By Olivia Mastrosimone
Photography by Calem Robertson
odeled by Anna Rychlik, Bridget McDonald, and Alaina Robie
This article has been adapted for the web from our Unity/Uniformity Issue.
“I Dressed Like Meghan Markle For 5 Days & Honestly I’m Still Exhausted.”
“I Dressed Like Every Kardashian Jenner for the Week.”
“I’m 23 and Dressed as Royal Baby Prince George for a Week.”
The list goes on—literally. There are pages of this stuff. We’re talking more than 18 Google Os worth of people trying to look like other people and writing about it. It’s confusing, it’s entertaining and it’s absolutely taking over the internet.
The idea of “guinea pig journalism,” as coined by Amelia Diamond of Man Repeller, is one unique to 2010s fashion and digital media. It all follows the same basic concept: someone decides, for no real reason, to dress like a public figure, character or decade for a week, chronicles their journey with photos or videos and then writes about how it fundamentally changed them as a person or something. You have your classic, “I Dressed Like Kim Kardashian for a Week” articles on just about every lifestyle publication on the internet, but it goes much deeper. What about the trend where YouTube personalities make videos about dressing like other YouTube personalities? Or the more abstract articles, like Refinery29’s “I Dressed Like a Divorcée In A Rom-Com For A Week?” There’s even a Vice article about dressing like Keanu Reeves that somehow manages to make a compelling statement about value and self-expression. Oh, the nuance!
We could categorize guinea pig journalism as a harmless fluff fad, and just brush it off our content-logged shoulders. Cosmopolitan probably won’t be winning a Pulitzer Prize for “I Dressed like North West for a Week and This is What Happened,” but let’s think for a moment about the purpose these articles serve – outside of being guilty pleasure material.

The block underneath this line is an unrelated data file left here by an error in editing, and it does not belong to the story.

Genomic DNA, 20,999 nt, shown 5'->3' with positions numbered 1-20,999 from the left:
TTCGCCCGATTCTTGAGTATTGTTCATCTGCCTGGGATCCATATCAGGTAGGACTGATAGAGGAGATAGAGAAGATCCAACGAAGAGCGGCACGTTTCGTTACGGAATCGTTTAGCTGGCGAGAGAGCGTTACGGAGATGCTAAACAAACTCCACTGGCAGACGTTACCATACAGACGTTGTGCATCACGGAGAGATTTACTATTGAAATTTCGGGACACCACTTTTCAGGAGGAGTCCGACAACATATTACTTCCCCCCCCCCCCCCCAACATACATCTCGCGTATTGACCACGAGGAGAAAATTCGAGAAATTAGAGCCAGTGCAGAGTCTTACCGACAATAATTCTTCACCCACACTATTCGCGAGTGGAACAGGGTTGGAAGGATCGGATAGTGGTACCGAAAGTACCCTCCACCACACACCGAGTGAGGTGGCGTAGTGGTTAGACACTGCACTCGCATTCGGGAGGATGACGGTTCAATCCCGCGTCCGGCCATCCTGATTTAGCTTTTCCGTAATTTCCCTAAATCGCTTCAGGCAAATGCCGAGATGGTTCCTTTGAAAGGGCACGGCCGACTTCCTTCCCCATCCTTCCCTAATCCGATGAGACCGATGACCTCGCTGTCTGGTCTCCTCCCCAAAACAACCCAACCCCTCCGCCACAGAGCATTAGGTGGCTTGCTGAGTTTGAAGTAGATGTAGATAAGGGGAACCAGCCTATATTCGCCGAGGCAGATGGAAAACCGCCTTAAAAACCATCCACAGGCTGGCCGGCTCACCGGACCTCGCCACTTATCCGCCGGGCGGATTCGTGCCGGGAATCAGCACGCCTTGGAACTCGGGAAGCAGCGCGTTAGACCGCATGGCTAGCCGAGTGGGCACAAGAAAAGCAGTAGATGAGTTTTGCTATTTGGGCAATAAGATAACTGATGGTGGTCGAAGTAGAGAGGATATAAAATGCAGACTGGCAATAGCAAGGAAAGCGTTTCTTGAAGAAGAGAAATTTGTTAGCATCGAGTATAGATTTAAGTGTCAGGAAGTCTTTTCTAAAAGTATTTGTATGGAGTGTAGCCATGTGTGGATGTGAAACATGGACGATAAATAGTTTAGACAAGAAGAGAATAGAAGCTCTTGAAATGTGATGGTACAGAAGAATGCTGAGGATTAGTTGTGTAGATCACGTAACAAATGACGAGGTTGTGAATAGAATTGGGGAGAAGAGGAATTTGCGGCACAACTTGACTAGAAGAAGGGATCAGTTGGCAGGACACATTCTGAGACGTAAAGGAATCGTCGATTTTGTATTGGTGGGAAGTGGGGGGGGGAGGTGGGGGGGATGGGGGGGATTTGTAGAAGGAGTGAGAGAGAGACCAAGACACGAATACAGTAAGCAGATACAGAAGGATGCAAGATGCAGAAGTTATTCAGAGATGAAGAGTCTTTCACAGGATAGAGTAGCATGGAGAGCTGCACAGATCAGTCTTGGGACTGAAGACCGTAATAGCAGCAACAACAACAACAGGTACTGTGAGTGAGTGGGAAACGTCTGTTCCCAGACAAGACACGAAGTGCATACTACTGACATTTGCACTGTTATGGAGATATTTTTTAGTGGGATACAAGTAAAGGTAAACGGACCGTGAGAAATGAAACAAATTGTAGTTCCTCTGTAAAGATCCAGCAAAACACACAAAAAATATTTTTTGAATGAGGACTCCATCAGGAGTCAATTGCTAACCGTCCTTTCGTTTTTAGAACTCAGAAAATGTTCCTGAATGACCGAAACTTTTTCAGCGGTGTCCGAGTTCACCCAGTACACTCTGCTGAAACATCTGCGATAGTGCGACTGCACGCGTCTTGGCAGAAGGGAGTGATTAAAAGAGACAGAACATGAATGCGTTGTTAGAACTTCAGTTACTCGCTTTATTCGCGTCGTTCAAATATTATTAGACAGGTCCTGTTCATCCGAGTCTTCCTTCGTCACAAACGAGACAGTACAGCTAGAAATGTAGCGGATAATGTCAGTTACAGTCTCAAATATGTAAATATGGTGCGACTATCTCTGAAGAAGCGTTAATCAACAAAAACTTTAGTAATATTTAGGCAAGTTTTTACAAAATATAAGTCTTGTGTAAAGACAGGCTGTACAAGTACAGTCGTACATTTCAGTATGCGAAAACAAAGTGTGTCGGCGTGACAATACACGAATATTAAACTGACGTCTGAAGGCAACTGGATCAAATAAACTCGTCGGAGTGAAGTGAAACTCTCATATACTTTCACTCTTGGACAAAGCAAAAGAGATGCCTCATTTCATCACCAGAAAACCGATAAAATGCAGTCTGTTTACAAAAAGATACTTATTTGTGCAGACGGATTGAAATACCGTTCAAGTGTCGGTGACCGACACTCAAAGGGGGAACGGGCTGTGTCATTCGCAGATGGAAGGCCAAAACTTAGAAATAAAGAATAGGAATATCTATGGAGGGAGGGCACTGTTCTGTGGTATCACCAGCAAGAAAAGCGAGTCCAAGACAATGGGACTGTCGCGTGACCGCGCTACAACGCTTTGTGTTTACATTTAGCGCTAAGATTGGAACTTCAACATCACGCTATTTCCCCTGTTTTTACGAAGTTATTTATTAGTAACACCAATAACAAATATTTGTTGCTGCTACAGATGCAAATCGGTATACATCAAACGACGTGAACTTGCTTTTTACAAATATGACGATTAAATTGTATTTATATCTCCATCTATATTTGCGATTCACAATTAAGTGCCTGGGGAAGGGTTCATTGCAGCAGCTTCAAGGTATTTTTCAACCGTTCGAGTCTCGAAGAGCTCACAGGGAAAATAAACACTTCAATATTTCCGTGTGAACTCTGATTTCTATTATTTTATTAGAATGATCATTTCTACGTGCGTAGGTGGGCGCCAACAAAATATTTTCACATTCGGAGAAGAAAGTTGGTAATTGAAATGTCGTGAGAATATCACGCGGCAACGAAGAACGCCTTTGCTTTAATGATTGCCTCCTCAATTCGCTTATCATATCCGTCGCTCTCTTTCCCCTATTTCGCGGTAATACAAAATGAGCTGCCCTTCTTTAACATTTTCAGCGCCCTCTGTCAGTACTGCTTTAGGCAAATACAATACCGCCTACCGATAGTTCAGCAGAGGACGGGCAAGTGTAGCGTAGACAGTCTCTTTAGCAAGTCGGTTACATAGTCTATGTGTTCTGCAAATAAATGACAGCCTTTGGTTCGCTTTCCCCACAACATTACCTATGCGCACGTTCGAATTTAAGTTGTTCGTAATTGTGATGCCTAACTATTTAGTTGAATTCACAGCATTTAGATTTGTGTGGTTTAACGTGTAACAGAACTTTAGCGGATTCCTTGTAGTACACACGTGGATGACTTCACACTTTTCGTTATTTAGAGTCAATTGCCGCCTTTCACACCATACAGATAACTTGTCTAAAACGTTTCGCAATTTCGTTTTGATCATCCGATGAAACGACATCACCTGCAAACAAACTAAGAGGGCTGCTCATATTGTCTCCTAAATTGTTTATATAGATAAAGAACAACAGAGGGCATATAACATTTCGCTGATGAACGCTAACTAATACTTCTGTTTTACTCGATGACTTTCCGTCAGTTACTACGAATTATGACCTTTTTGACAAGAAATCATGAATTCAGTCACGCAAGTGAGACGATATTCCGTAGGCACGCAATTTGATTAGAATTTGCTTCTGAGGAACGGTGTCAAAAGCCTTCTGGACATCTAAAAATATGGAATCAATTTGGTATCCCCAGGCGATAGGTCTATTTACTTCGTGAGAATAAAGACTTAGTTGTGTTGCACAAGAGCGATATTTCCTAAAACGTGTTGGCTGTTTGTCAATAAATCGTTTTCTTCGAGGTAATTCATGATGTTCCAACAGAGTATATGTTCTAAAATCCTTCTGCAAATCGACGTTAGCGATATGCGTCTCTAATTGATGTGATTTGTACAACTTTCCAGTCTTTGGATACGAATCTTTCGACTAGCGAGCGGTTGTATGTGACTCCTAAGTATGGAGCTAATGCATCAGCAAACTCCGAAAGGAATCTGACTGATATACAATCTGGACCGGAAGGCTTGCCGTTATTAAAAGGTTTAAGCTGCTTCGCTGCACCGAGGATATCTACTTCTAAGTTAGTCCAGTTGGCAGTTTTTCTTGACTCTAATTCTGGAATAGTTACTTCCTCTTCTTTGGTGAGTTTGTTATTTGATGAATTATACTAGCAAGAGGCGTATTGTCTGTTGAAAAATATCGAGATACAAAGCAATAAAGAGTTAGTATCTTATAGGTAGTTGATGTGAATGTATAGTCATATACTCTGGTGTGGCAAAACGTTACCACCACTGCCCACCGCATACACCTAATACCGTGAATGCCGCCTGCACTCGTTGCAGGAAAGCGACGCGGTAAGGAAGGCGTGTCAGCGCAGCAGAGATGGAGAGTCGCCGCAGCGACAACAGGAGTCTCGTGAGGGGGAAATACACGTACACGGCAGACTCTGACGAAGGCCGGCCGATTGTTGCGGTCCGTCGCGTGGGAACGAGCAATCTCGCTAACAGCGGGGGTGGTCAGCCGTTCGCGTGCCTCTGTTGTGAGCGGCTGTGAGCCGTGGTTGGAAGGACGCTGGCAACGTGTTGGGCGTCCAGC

If you can get on board with the dramatics, there is a dark side to all of this content. The more articles of this type you read, the stronger tendency there is to develop a destructive “if that celebrity can do it, why can’t I?” mentality. Pop culture views an extreme divide between celebrity culture and real people, and focusing on the details of how a celebrity dresses and lives their life for an article exemplifies this unattainable reality. In short, reading an article about a normal woman who fails miserably at trying to look like celebrities who have a fullon “glam squad” at their disposal is probably not the best for our psyches. It’s not that they’re shooting too high, just at the wrong target.
No matter how high you think your horse is, you can admit that these articles – if anything – are fun. They’re downsized reality TV without the champagne-throwing antics. They’re the articles you read while waiting for a train or spiraling down a content binge at 3 a.m. Besides being entertaining, they have the ability to make us feel good about ourselves, considering the most common thread is that dressing like any celebrity is excruciating. You’ll think to yourself, “being Kim K seems pretty terrible, I mean, I can be seen in public in my pajamas and no one will care! I’m so lucky I don’t have to always look presentable!” and go about the rest of your day with a newfound sense of pride in your day-to-day appearance. If these articles teach us anything, it’s that flawlessness is a farce, and being real is easiest.
The next time you come across one of these pieces, which shouldn’t be too long from now, think about how it’s affecting you. Treat it as entertainment, not a suggestion. You don’t have to stop reading about women being Kim K’s guinea pig. Keep watching that video about dressing like a Real Housewife of New York. Enjoy content responsibly, and be happy knowing you can leave the house in whatever state of pajama-wearing you like. Focus on yourself and don’t strive for unrealistic ideals, unless those ideals are Keanu Reeves barefoot wearing a red trucker hat.